An antibiotic-resistant superbug has been found in UK pork products

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Scientists have spotted a superbug in UK supermarket pork that’s antibiotic-resistant and potentially deadly.

Identified in more than 10 percent of pork samples is a variant of enterococci bacteria strain. It causes urinary tract and wound infections. In severe cases, it can infect a person’s heart, brain, and bloodstream.

Confirmed to contain the bacteria are pork chops, roasts and ground beef. Further analysis showed the bug to be resistant to antibiotic treatments as a ‘last resort’.

Red Tractor assured, RSPCA assured and organic pork products were all included in the testing processes.

Assess the extent of the pork superbug problem

World Animal Protection commissioned Fera Science to investigate the extent of the pork problem.

The researchers bought 103 pork products, all from unnamed supermarkets and online retailers in Yorkshire. About 22 carried the Red Tractor label, 27 were organic or RSPCA assured, and 27 had no specific markings. The latter did not come from British farms.

The analysis showed that 25 products were infected with the bacteria. Of these, 23 showed resistance to antibiotic treatment.

“The UK government needs to end the routine use of antibiotics on farm animals, as the EU recently did,” Lindsay Duncan, head of agricultural campaigns at World Animal Protection, told The Guardian. “And to recognize that a reduction in the consumption of animal products is needed to address the myriad of problems caused by factory farming.”

What creates treatment-resistant superbugs?

A major concern is the continued use of antibiotics in intensive factory farming. Animal husbandry is a breeding ground for diseases. Animals kept in confined spaces can quickly spread infections that are transmissible to humans. Farmers use antibiotics to keep animals alive and well long enough to reach the slaughterhouse.

The practice is widespread but not accepted by everyone. Concerned parties have urged the UK government to ban antibiotics in meat as it seeks new trade partnerships in 2020. That same year, the US saw its beef industry rocked by allegations of overuse of antibiotics.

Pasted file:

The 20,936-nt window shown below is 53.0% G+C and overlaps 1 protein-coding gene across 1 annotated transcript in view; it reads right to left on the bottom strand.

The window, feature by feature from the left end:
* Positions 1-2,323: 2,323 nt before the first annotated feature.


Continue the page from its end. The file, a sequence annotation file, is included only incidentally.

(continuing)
After increasing global attention to the issue, the EU banned the routine use of antibiotics in animal rearing in January. Following research into the increased likelihood of drug resistance and human health implications, the move led to a more in-depth review of the non-compliant regions.

How serious is antibiotic resistance?

A 2016 British government analjsister of treatment resistance claimed that superbugs kill more than 700,000 people each year. That number could rise to 10 million by 2050 without intervention.

Of particular concern is the increasing incidence of meat infections. One in 100 pork and poultry products contained enterococci in 2018. Now the latest tests show an infection rate of 13 in 103 samples. The discovery of the superbug in organic meat, which is traditionally made with fewer antibiotics, adds to experts’ concerns.

“Lower antibiotic resistance in organic produce can be explained by the very severe limitations on antibiotic use in organic farming,” said Gareth Morgan, Head of Agricultural Policy at the Soil Association.

The government claims it is trying to reduce antibiotic dependency on all farms, not just those that are certified organic.

The Veterinary Medicines Directorate then stated: “We are committed to reducing the unnecessary use of antibiotics in animals. It remains our intention to strengthen our national law in this area.”

How can consumers protect themselves from the pork superbug?

The Food Standards Agency (FSA) states that cooking meat properly reduces if not kills most of the bacteria it contains.

Other proactive measures include storing pork separately in the refrigerator and careful kitchen hygiene.

Alternatively, there are a growing number of plant-based pork products on the market. For example, some brands offer vegan sausages, bacon, and ground beef.

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